Document #2 - 5 October 2017
Sarah Diehl and Morna Finnegan were invited by Anna Gonzalez Suero and Marlene Haring to a Goldsmiths Art Research Seminar in two parts, followed by an open discussion.
Part 1: Unexpected Encounter
with Sarah Diehl and Anna Gonzalez Suero
We start by talking a little about the visual landscape of reproductive rights, focusing in particular on a few examples of antiabortion campaign imagery and tactics and a few things prochoice advocates have confronted in recent years. Why is it so difficult to find 'positive' images and symbols of abortion? (Petchesky 1987, 264) Is the visual an effective tool for prochoice? We will be thinking about prochoice imagery. Together, we will explore some approaches, following the idea 'that there is no single best view of pregnancy and thus no single best way to represent it' (Shrage 2003, 96).
Part 2: Giving Place
with Morna Finnegan, invited by Marlene Haring
Most theories of human origins take little account of female reproductivity and explain the emergence of modern humans through male reproductive strategies or preoccupations with subsistence or warfare. A growing volume of research demonstrates that cooperative childcare, grounded in female coalitions, was an essential precursor to the 'emotional modernity' which defines our species. Why has this been largely ignored in recent debates on human evolution and cognition? I argue that systems based on contact and response, as opposed to control and command, are the ancient template for humans. What are the political and social implications of research into such systems among egalitarian hunter-gatherers today?
Sarah Diehl is a novelist, filmmaker and writer from Berlin, Germany. International reproductive rights have been her main research topic and her books (The clock which doesn't tick) and films (Abortion Democracy - Poland/South Africa). Sarah is countering negative stereotypes of aborting women and women who choose not to be mothers. She co-founded together with prochoice activists from Poland the network Ciocia Basia, who supports women in Poland to come to Berlin for accessing safe abortions in a friendly setting.
Anna Gonzalez Suero is a visual artist based in Cologne, Germany. Anna studied at the Copper Union for the Advancement of Science and Art in New York and received her BFA from Gerrit Rietveld Academy in Amsterdam. She has exhibited in international locations such as Alpha Nova Galerie in Berlin, Diana Stigter in Amsterdam, and Angels Gallery in Barcelona. Anna is currently a doctoral candidate in the Art Department at Goldsmiths, University of London. http://annagonzalezsuero.com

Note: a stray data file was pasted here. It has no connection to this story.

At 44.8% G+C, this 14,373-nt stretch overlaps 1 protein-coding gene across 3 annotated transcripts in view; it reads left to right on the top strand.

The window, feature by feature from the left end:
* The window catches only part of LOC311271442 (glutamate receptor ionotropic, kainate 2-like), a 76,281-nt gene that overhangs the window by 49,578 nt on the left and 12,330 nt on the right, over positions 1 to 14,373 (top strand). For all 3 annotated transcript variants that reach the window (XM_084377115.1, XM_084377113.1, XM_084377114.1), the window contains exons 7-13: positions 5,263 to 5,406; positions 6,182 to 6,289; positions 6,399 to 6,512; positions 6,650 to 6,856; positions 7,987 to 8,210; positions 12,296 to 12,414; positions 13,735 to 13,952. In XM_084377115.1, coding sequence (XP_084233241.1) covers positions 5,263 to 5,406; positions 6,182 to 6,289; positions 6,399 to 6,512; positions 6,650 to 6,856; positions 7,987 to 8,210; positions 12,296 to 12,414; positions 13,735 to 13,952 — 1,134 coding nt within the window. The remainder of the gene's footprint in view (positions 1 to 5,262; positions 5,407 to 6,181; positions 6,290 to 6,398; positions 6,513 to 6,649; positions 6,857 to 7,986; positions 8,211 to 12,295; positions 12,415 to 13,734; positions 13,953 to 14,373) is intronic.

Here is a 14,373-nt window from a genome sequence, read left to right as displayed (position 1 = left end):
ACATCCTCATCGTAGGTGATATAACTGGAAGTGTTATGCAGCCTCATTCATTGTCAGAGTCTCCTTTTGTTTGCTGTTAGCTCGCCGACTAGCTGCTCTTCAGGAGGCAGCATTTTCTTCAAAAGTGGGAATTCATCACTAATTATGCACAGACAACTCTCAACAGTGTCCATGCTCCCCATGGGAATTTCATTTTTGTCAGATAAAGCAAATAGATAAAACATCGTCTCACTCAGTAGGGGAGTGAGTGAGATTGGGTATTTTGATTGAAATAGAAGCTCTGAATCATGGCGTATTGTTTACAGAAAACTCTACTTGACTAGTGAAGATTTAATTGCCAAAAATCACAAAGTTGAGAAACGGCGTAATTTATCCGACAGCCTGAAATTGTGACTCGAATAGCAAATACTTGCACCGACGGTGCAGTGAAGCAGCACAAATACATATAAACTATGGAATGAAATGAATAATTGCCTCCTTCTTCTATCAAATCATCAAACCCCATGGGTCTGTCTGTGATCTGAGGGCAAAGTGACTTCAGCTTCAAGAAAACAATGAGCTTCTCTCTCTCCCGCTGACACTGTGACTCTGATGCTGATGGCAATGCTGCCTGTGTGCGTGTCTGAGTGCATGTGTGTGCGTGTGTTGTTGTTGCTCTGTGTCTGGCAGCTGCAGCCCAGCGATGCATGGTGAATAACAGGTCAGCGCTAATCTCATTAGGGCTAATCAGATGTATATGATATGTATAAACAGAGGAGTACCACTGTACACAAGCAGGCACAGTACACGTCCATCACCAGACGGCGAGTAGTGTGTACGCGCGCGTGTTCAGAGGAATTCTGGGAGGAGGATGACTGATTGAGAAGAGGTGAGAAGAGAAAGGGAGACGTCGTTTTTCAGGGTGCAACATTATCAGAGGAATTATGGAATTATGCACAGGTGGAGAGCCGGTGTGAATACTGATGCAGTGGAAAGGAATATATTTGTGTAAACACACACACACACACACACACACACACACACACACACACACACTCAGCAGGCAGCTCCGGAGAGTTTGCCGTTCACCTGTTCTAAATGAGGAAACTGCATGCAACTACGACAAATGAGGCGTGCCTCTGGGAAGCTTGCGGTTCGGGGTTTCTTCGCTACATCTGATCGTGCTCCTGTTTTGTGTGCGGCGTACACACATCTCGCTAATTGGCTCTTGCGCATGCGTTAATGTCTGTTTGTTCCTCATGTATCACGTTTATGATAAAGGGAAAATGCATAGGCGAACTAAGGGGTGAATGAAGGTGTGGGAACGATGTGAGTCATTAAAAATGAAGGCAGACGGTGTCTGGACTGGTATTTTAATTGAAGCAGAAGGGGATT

Morna Finnegan began with women's studies (UEL) and got her PhD in social anthropology (Edinburgh) on women’s political position among egalitarian hunter-gatherers in Central Africa in 2009. She has since published several papers (Journal of Royal Anthropological Institute, Hunter Gatherer Research). She is currently combining motherhood with work on a monograph based on her doctoral thesis, which will focus on the reproductive politics among egalitarian hunter gatherers. She has recently co-edited Human Origins: Contributions from Social Anthropology (2017)
Marlene Haring studied Art at Chelsea College of Art and Design (1998) and the Academy of Fine Arts Vienna (MA 2005). In her performances, interventions and installations, she deals with the social construction of places and events. She reflects and intervenes on the site-specific regulations and conventions which govern relationships and behaviours. She is currently writing a book from the perspective of sculptures of female bodies in public places, some of them pregnant, who, discovering amazing powers of endurance and memory, the limits of their patience, their sisters and their sisterhood, come down from their pedestals joining the march for equality. marleneneharing.info